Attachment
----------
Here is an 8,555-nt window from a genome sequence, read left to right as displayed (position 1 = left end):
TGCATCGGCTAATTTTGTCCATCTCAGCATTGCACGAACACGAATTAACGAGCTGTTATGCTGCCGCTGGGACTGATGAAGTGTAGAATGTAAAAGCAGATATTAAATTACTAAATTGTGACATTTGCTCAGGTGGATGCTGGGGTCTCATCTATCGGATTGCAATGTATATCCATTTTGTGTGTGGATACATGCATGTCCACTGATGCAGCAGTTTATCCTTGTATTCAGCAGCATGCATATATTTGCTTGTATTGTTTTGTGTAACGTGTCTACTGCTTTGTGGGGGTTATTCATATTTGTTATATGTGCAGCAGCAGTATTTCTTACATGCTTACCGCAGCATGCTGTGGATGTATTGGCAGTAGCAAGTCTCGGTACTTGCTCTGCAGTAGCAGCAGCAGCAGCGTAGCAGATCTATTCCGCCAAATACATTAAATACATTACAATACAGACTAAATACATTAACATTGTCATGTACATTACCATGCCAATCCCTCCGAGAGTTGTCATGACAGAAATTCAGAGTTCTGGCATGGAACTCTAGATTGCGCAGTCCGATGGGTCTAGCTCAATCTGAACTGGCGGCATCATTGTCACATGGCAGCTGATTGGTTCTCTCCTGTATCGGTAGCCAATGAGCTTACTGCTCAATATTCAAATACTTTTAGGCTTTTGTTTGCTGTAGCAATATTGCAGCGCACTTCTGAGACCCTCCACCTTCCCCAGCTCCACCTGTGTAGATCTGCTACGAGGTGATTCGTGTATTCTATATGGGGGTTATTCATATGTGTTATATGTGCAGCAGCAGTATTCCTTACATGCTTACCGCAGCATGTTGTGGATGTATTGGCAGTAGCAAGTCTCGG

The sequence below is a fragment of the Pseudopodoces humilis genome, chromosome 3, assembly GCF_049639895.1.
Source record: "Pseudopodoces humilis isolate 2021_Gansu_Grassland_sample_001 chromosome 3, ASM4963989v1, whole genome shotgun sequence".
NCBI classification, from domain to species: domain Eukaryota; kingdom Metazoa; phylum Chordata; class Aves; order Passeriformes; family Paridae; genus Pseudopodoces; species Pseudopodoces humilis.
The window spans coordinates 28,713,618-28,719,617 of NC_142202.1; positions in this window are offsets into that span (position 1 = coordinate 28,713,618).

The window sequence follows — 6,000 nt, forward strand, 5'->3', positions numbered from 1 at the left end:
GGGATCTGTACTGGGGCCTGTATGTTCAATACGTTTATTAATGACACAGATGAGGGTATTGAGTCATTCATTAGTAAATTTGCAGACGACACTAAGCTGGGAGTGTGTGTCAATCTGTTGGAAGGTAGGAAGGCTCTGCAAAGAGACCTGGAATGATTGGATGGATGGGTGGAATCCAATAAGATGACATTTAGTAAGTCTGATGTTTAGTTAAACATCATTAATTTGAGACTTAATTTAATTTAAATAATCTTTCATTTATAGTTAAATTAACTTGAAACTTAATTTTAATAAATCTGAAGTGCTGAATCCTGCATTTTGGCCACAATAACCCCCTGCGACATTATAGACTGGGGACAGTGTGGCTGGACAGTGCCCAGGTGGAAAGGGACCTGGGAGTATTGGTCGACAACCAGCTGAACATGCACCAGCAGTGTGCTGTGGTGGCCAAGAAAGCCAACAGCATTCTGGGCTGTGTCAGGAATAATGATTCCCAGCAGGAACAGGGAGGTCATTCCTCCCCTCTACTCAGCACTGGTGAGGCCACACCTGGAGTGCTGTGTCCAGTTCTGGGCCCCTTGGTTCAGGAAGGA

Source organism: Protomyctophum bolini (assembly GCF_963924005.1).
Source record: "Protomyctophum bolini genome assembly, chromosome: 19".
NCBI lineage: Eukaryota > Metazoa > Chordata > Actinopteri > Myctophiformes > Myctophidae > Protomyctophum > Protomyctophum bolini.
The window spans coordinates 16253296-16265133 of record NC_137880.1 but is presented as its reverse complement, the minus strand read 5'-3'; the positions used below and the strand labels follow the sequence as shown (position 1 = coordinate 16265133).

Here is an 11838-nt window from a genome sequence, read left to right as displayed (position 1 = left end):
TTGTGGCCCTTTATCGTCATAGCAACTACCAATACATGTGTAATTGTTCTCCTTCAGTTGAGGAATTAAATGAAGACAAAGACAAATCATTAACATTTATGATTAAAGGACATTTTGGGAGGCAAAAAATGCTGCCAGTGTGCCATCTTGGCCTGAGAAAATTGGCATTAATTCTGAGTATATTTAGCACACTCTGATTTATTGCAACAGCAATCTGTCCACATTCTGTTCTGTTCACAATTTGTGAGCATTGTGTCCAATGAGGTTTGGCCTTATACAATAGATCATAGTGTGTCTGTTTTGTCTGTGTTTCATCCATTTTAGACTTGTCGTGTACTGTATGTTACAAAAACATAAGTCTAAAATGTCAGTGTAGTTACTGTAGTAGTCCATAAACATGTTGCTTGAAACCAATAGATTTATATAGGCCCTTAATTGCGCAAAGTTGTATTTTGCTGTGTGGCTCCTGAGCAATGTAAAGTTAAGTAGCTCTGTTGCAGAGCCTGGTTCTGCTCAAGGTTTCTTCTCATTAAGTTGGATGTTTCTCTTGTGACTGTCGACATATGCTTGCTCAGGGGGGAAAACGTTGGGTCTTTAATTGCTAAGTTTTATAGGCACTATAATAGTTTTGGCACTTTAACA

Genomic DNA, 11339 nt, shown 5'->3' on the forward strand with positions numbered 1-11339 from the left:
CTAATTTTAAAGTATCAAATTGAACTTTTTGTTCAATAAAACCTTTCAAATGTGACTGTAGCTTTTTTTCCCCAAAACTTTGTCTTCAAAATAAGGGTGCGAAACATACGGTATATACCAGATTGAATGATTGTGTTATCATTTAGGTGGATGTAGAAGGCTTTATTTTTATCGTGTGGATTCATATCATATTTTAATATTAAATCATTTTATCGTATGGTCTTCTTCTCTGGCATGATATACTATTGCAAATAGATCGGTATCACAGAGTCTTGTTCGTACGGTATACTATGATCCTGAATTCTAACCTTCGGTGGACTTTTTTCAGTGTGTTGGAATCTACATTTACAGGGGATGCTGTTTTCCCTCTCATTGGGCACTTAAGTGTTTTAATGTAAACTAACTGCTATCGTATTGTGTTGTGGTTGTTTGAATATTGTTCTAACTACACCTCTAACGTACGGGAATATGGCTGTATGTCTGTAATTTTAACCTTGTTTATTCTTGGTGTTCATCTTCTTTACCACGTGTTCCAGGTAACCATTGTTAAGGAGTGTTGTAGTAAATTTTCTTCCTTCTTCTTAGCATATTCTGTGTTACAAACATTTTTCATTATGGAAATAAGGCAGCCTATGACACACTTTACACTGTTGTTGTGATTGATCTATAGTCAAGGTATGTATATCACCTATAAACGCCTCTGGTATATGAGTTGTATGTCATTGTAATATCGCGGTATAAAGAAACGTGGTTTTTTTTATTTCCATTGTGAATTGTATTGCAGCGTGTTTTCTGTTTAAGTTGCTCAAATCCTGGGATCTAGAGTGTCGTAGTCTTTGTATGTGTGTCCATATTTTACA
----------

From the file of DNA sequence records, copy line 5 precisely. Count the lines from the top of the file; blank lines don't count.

NCBI classification, from domain to species: domain Eukaryota; kingdom Metazoa; phylum Chordata; class Aves; order Passeriformes; family Paridae; genus Pseudopodoces; species Pseudopodoces humilis.